Species: Great-Horned Owl (Bubo virginianus)

Download the Great Horned Owl Species Profile [PDF file]

Gender: Female

Age: Hatched 1995

Disability:  Fractured radius & ulna

History: Aztec was found in Aztec, New Mexico with injuries that were most likely caused by a car strike. She is a very charismatic bird & frequently fosters Great-Horned owlets that come to Hawks Aloft. Her light color is a genetic trait passed down through generations and would have helped her blend in to her native habitat.
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Name: Bubba

Species: Great-Horned Owl (Bubo virginianus)

Download the Great Horned Owl Species Profile [PDF file]

Gender: Male

Age: Hatched 2008

Disability: Amputated right wing tip

History: Bubba came to Wildlife Rescue in 2009 with a broken right wing. He was rehabilitated by Wildlife Rescue and was set to be released when he self-amputated his wing tip at the wrist joint, likely due to nerve damage. He was transferred to Hawks Aloft in February 2010 to live out his life as an education bird.

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Name: CedarCedar at WBU Las Cruces 2015 Image by Jeremy Perlman

Species: Long-eared Owl (Asio otus)

Gender: Male

Age: Unknown

Disability: Cedar has a right humerus fracture, which makes him unable to fly

History: Cedar came to Hawks Aloft through our Raptor Rescue Program from Rio Rancho, where he was likely hit by a car.

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Name: Celeste

Species: Barn Owl (Tyto alba)untitled shoot-4921

Gender: Female

Age: Hatched 2014

Disability: Right shoulder girdle fracture and traumatic eye injury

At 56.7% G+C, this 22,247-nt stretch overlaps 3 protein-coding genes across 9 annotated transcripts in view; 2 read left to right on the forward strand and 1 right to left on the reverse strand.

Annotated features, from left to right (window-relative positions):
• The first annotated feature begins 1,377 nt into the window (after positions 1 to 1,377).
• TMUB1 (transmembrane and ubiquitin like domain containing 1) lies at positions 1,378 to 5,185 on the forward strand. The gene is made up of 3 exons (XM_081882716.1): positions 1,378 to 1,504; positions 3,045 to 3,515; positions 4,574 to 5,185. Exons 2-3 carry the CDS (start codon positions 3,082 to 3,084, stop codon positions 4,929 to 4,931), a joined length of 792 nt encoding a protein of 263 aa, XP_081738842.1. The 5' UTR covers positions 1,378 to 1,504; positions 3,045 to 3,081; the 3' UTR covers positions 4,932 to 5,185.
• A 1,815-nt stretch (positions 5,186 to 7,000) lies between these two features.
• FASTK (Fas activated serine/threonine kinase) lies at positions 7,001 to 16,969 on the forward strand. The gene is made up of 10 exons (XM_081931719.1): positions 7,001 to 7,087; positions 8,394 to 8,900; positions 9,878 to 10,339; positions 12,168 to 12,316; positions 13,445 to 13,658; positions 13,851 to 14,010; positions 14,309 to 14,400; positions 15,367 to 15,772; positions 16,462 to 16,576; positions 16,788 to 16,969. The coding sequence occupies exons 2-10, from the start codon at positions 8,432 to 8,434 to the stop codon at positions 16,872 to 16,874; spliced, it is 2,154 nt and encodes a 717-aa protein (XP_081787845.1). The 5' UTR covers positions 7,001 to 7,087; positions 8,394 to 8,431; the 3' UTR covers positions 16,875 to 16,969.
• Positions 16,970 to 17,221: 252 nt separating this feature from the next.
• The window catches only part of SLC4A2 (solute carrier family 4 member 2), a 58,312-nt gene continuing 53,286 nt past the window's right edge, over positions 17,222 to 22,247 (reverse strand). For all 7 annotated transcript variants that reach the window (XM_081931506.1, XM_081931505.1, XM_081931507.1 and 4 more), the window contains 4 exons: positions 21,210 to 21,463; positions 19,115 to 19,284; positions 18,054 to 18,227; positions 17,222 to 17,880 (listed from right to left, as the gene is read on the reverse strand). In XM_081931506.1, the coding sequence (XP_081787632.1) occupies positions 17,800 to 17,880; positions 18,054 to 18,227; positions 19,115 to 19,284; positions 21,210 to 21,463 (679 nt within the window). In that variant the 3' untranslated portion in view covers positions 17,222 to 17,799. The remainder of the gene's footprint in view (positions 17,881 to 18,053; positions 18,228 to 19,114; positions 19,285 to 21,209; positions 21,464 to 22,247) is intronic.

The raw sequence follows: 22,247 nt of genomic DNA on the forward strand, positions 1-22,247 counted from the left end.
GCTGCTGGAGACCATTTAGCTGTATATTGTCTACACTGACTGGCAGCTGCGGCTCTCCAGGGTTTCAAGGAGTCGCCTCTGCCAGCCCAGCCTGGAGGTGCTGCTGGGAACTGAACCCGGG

History: Celeste came to Hawks Aloft through our very own Raptor Rescue program. She was found injured in Belen, N.M., presumably after colliding with a car. Barn owls are found worldwide–on every continent save for Antarctica. These strictly nocturnal raptors are silent in flight and can live as long as 15 years.

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Name: Aspen20161201-1DX_3035

Species: Northern Saw-whet Owl (Aegolius acadicus)

Gender: Male

Age: Unknown

Disability: Left shoulder girdle injury

History: Aspen came to Hawks Aloft as an adult in the winter of 2015. He was found in the East Mountains, and got his name when his rescuers perched him on an aspen branch as they ferried him to safety.

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Corvids

Corvids are members of the Corvidae family which includes crows, ravens, rooks, jays, and magpies. They are considered to be among the most intelligent of all animals and have demonstrated both tool-making abilities and self-awareness.

 

Name: Indigo

Species: American Crow (Corvus brachyrhynchos)

Download the American Crow Species Profile [PDF file]

Gender: Female

Age: Hatched 2007

Disability: Metabolic bone disease

History: Indigo was hatched in 2007 and illegally raised by a woman in Oregon. Sadly, Indigo was fed an improper diet and confined to a small cage.  As a result, she developed metabolic bone disease, has limited flying ability, and does not recognize other crows as her kin. Indigo was confiscated in 2008 and we adopted her the following spring.